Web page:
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Master/Slave Handshake

1. Socket

The Slave is always started with an environment variable named ZEUS_MASTER_FD. The file descriptor at the given integer value is a socket to the Master process.

The Slave should open a UNIX Domain Socket using the ZEUS_MASTER_FD File Descriptor (globalMasterSock).

The Slave opens a new UNIX datagram Socketpair (local, remote)

The Slave sends remote across globalMasterSock.

2. PID and Identifier

The Slave determines whether it has been given an Identifier. If it is the first-booted slave, it was booted by the Master, and will not have one. When a Slave forks, it is passed an Identifier by the Master that it passes along to the newly-forked process.

The Slave sends a "Pid & Identifier" message containing the pid and the identifier (blank if initial process)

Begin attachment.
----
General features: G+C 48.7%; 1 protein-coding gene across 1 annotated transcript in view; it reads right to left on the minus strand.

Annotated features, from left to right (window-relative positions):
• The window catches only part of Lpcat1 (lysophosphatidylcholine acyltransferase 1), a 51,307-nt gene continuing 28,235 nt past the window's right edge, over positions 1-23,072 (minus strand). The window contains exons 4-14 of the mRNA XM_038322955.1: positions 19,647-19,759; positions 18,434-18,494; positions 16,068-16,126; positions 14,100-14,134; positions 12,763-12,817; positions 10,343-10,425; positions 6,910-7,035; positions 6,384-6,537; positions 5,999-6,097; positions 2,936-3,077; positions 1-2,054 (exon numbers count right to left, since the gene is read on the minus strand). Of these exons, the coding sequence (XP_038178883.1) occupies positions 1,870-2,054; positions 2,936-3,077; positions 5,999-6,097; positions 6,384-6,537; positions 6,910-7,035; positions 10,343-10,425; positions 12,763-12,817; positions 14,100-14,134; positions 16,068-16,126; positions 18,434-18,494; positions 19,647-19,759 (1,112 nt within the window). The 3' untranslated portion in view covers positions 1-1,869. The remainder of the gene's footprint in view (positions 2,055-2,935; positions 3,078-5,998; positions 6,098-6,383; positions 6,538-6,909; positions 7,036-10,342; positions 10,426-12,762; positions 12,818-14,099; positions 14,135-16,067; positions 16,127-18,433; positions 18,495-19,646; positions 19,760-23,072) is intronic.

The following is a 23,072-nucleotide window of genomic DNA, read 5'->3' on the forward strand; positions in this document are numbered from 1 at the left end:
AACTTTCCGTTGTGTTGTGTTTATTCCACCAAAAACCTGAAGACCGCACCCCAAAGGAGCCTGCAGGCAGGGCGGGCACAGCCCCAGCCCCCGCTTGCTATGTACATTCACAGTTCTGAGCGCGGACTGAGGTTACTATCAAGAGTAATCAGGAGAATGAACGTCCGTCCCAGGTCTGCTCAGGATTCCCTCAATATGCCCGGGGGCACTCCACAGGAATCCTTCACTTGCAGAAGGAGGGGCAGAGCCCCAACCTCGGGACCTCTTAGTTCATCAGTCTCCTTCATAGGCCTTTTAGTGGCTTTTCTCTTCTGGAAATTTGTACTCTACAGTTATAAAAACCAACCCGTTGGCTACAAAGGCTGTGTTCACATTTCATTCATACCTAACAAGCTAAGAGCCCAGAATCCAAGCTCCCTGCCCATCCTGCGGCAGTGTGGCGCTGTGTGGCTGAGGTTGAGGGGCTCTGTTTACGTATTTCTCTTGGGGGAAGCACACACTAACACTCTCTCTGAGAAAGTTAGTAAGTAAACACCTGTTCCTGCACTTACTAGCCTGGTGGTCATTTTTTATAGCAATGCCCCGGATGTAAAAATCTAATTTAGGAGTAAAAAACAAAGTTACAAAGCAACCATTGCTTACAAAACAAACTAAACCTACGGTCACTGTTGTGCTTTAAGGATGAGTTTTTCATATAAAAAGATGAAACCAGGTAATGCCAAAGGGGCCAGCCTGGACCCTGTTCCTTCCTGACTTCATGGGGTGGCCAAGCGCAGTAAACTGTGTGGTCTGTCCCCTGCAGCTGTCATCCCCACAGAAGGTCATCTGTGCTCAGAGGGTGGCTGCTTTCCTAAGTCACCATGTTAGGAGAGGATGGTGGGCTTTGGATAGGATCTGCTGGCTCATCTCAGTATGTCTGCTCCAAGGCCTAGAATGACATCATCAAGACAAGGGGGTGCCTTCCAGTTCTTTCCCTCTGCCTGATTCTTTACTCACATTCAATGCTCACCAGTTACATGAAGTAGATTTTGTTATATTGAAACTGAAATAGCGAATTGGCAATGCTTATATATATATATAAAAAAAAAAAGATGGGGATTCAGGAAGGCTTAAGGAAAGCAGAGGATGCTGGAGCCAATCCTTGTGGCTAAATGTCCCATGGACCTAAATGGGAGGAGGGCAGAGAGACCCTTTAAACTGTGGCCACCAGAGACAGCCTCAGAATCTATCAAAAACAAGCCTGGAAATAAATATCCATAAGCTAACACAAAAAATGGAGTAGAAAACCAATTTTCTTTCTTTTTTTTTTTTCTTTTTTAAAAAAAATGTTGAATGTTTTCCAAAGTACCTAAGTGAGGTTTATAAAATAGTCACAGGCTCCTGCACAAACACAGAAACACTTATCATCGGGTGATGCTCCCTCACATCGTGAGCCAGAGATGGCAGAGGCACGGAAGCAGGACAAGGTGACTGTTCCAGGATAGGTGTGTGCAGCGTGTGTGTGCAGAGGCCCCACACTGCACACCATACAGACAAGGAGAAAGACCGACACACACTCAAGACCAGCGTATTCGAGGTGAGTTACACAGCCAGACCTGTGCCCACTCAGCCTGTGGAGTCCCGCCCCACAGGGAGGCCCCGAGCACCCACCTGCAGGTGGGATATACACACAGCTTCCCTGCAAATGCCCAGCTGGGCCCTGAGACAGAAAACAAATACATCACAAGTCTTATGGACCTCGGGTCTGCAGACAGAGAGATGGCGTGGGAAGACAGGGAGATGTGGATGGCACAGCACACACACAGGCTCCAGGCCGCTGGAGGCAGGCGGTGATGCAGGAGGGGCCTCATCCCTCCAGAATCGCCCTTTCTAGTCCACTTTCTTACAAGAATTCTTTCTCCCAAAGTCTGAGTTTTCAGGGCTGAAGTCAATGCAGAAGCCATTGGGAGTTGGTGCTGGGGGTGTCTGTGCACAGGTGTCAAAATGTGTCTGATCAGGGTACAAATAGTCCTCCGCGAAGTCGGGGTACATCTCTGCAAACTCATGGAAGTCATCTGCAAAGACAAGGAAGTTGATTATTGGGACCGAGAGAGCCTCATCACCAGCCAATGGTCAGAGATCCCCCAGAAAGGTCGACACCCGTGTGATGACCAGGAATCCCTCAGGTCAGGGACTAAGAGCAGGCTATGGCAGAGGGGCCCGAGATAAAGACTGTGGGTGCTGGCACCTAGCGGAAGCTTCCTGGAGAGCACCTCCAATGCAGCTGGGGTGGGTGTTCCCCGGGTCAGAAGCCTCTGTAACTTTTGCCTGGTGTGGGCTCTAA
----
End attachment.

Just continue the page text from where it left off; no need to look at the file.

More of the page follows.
4. Action Result

The Slave now executes the code it's intended to run by looking up the action in a collection of predefined actions indexed by identifier. In ruby this is implemented as a module that responds to a method named according to each identifier.

If there were no runtime errors in evaluating the action, the Slave writes "OK" to local.

If there were runtime errors, the slave returns a string representing the errors in an arbitrary and hopefully helpful format. It should normally be identical to the console output format should the errors have been raised and printed to stderr.

5. Loaded Files

Any time after the action has been executed, the Slave may (and should) send, over local, a list of files that have been newly-loaded in the course of evaluating the action.

Languages are expected to implement this using clever tricks.

Steps 1-4 happend sequentially and in-order, but Submitting files in Step 5 should not prevent the Slave from handling further commands from the master. The Slave should be considered 'connected' after Step 4.

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